I had to share this post. We should all put this to use – J.S.
What Is The Real Problem With Today’s Evangelical Worship? – David Santistevan — May 27, 2014
There’s a popular article floating around about the current state of modern worship.
Many of the points I would agree with. I’m thankful that Jamie is addressing these hard questions and fostering some great conversations.
But at the same time, I also want to present a perspective that I feel is missing.
None of this is new. None of these problems are new.
I don’t believe we are headed for a worship crash because these conversations and wars have been going on since the church has worshiped together in corporate fashion.
No, we are not headed for a crash. We are going to be OK.
But there is still a major problem.
The Real Problem
The problem with modern worship isn’t the lights.
The problem with modern worship isn’t the writing and singing of original music. Matter of fact, I believe we need more songwriters writing more songs…better songs.
The problem isn’t the dimly lit room.
The problem isn’t the big rock band and creative music.
For starters, let’s consider the alternative. We could install more bright, fluorescent lights in our churches. We could take away the band and have acapella worship or a simple piano.
We could even remove the stage, placing the musicians on the floor with the congregation. We could do away with all creativity in the gathered church.
This may help for a season, but the core issue would remain untouched, unexamined.
What’s the real problem?
Our hearts don’t know their need for Christ. We are not desperate. We are not broken. We don’t approach Sunday with expectant, faith-filled, repentant hearts. We aren’t hungry for Jesus.
I know these are general statements and don’t apply to everyone. But this is more of our problem than what types of tools we use in the worship of God.
I am too satisfied with this world. My eyes are filled with everything but Christ. My heart longs for influence, power, money, and earthly security more than the treasures of heaven. That is my problem. That is our problem.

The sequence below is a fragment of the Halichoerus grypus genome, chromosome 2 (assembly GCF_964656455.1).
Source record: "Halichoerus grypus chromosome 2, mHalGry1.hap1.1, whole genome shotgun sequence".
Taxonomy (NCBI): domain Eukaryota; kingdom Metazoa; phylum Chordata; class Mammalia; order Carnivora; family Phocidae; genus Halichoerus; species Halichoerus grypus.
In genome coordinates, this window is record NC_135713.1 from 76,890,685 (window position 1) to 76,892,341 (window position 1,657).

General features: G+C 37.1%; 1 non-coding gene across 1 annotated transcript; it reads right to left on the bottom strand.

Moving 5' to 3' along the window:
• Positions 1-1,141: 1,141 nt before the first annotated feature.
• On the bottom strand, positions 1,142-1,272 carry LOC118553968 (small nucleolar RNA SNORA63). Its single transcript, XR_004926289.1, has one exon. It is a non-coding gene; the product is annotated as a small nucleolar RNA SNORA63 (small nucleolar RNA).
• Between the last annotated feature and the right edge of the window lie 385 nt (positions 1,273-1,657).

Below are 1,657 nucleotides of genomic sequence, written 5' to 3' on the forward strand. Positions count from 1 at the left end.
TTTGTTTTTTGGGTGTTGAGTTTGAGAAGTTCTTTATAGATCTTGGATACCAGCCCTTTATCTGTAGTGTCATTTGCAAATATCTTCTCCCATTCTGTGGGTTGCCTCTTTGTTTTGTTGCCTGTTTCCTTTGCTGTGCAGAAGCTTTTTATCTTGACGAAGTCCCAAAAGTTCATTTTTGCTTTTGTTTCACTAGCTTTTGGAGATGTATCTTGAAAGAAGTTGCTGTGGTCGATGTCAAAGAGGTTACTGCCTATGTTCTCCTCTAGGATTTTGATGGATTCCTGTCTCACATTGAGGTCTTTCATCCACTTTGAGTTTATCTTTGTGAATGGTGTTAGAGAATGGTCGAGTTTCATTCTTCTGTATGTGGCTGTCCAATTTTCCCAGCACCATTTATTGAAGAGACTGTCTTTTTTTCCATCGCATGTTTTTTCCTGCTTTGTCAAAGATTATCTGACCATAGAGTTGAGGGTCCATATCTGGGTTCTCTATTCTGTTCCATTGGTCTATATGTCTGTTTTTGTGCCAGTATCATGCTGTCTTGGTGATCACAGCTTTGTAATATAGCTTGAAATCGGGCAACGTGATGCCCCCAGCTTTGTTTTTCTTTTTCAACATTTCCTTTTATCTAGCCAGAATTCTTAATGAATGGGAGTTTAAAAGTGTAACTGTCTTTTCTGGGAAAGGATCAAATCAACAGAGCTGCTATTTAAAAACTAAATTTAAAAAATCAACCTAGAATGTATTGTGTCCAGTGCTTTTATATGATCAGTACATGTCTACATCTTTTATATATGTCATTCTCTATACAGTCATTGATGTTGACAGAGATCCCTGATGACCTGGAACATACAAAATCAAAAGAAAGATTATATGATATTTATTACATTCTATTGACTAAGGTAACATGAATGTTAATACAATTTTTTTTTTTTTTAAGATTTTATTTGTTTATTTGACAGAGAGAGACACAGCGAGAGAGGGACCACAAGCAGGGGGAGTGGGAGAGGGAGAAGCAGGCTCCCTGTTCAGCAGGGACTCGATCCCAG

Pastor Your Creative Expression
So rather than a bashing of the fog machine, let’s repent and look to Jesus. Let’s allow our eyes to be filled with His brightness, his beauty, His truth.
If anything, when done well, music, creativity, lighting, projection, and fog machines can help us visualize the glory of God in new ways. They can help us see what heaven may be like. Heaven will have sights and sounds that are unlike anything we’ve ever imagined.
It’s all how you use these tools, explain these tools, and pastor your creative expression.
Distraction in worship comes from a distracted heart, not from creative ideas. My distracted heart will always look for something or someone to blame rather than facing my own apathy. I see this in myself all the time.
Think about the most inspiring worshiper you know. Believe me, they will love Jesus no matter what form the expression takes.
Is Performance a Problem?
I’m not sure performancism is the problem either. When I go to church, I want to hear from a Pastor who has studied, rehearsed, prayed over, and developed his sermon. His excellent performance of the sermon will help its truth speak louder to all the worshipers.
Same with a worship leader. Sure, I don’t want a worship leader who just performs worship songs for his own glory. I think we can agree we’re not into that. But I do want a worship leader who is conscious of his excellent performance so the gathered church can worship the Savior without distraction.
I don’t think performance is such a bad word. It speaks to caring deeply, preparing fully, and loving your people. But make sure you focus your “preparation” and “performance” on getting people to engage and sing.
We don’t want a room of spectators, though that’s not always a a terrible sign. Spectators may be a sign that your church is reaching unchurched people, which is beautiful!
Worship leaders, it’s about your downright desperation for Jesus and your pastoral care for people that matters.
You can do both of these things with progressive music, fog, lights, and air tight programming. You can also subtract these tools and sing “I Exalt Thee” every weekend and miss the point of loving Jesus and helping other do the same.
Maybe you want to simplify your services for a season, like Jaime suggests. But the most important action step is to fight hard to stay amazed by God. Humble yourself and you’ll be ready to worship come rock show or Bach invention.
It’s all for Him – from Him and to Him and for Him.
Worship Leader, I love you. I care about my church, your church, and the quality of our corporate worship experiences. Let’s continue to keep it real.